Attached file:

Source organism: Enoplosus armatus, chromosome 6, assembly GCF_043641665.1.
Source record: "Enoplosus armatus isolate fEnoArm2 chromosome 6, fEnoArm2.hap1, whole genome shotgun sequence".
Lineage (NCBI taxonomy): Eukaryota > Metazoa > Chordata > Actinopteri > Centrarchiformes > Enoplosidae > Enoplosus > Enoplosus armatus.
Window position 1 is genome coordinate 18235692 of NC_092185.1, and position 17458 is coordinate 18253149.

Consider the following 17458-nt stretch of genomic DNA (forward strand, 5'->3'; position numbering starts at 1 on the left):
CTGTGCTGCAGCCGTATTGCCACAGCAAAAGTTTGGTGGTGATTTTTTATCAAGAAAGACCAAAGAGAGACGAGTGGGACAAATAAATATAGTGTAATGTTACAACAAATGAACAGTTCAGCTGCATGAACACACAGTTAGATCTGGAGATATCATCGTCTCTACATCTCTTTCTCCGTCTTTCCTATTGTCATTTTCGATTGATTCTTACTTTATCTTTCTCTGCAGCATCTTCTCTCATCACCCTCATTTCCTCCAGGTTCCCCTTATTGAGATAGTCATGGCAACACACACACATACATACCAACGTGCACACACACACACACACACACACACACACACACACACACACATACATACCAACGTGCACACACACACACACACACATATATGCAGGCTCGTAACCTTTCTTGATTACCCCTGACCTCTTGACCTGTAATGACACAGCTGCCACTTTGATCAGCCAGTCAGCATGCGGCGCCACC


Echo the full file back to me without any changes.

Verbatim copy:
Source organism: Enoplosus armatus, chromosome 6, assembly GCF_043641665.1.
Source record: "Enoplosus armatus isolate fEnoArm2 chromosome 6, fEnoArm2.hap1, whole genome shotgun sequence".
Lineage (NCBI taxonomy): Eukaryota > Metazoa > Chordata > Actinopteri > Centrarchiformes > Enoplosidae > Enoplosus > Enoplosus armatus.
Window position 1 is genome coordinate 18235692 of NC_092185.1, and position 17458 is coordinate 18253149.

Consider the following 17458-nt stretch of genomic DNA (forward strand, 5'->3'; position numbering starts at 1 on the left):
CTGTGCTGCAGCCGTATTGCCACAGCAAAAGTTTGGTGGTGATTTTTTATCAAGAAAGACCAAAGAGAGACGAGTGGGACAAATAAATATAGTGTAATGTTACAACAAATGAACAGTTCAGCTGCATGAACACACAGTTAGATCTGGAGATATCATCGTCTCTACATCTCTTTCTCCGTCTTTCCTATTGTCATTTTCGATTGATTCTTACTTTATCTTTCTCTGCAGCATCTTCTCTCATCACCCTCATTTCCTCCAGGTTCCCCTTATTGAGATAGTCATGGCAACACACACACATACATACCAACGTGCACACACACACACACACACACACACACACACACACACACACATACATACCAACGTGCACACACACACACACACACATATATGCAGGCTCGTAACCTTTCTTGATTACCCCTGACCTCTTGACCTGTAATGACACAGCTGCCACTTTGATCAGCCAGTCAGCATGCGGCGCCACC